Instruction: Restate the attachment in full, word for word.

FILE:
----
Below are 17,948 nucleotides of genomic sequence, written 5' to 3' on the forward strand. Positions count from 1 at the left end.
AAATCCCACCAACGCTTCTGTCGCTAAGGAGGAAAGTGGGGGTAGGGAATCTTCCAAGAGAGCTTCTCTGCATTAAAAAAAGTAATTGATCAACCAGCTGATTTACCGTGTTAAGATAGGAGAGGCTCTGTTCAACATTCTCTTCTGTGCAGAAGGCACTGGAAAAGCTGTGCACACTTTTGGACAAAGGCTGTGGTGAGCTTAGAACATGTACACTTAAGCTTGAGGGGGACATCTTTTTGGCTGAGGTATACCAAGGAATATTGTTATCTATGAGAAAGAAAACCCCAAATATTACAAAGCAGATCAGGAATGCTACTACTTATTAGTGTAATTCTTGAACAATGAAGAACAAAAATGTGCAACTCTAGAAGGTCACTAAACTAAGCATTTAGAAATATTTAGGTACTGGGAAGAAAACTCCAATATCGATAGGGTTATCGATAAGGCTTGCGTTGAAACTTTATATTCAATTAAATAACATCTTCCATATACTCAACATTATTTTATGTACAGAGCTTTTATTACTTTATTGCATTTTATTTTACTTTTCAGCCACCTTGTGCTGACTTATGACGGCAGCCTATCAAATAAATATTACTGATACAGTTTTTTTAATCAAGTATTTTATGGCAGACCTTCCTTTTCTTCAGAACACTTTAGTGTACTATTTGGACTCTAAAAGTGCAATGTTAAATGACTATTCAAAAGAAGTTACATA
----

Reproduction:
Below are 17,948 nucleotides of genomic sequence, written 5' to 3' on the forward strand. Positions count from 1 at the left end.
AAATCCCACCAACGCTTCTGTCGCTAAGGAGGAAAGTGGGGGTAGGGAATCTTCCAAGAGAGCTTCTCTGCATTAAAAAAAGTAATTGATCAACCAGCTGATTTACCGTGTTAAGATAGGAGAGGCTCTGTTCAACATTCTCTTCTGTGCAGAAGGCACTGGAAAAGCTGTGCACACTTTTGGACAAAGGCTGTGGTGAGCTTAGAACATGTACACTTAAGCTTGAGGGGGACATCTTTTTGGCTGAGGTATACCAAGGAATATTGTTATCTATGAGAAAGAAAACCCCAAATATTACAAAGCAGATCAGGAATGCTACTACTTATTAGTGTAATTCTTGAACAATGAAGAACAAAAATGTGCAACTCTAGAAGGTCACTAAACTAAGCATTTAGAAATATTTAGGTACTGGGAAGAAAACTCCAATATCGATAGGGTTATCGATAAGGCTTGCGTTGAAACTTTATATTCAATTAAATAACATCTTCCATATACTCAACATTATTTTATGTACAGAGCTTTTATTACTTTATTGCATTTTATTTTACTTTTCAGCCACCTTGTGCTGACTTATGACGGCAGCCTATCAAATAAATATTACTGATACAGTTTTTTTAATCAAGTATTTTATGGCAGACCTTCCTTTTCTTCAGAACACTTTAGTGTACTATTTGGACTCTAAAAGTGCAATGTTAAATGACTATTCAAAAGAAGTTACATA